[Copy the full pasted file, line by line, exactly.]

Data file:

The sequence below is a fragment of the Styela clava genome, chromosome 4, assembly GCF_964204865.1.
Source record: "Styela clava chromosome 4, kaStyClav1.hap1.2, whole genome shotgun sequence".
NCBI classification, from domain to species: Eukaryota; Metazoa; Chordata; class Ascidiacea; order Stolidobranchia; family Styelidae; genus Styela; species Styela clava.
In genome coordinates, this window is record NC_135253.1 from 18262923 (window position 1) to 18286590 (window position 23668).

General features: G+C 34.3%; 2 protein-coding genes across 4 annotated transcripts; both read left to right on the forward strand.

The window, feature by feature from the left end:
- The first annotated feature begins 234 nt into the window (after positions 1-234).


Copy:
The sequence below is a fragment of the Styela clava genome, chromosome 4, assembly GCF_964204865.1.
Source record: "Styela clava chromosome 4, kaStyClav1.hap1.2, whole genome shotgun sequence".
NCBI classification, from domain to species: Eukaryota; Metazoa; Chordata; class Ascidiacea; order Stolidobranchia; family Styelidae; genus Styela; species Styela clava.
In genome coordinates, this window is record NC_135253.1 from 18262923 (window position 1) to 18286590 (window position 23668).

General features: G+C 34.3%; 2 protein-coding genes across 4 annotated transcripts; both read left to right on the forward strand.

The window, feature by feature from the left end:
- The first annotated feature begins 234 nt into the window (after positions 1-234).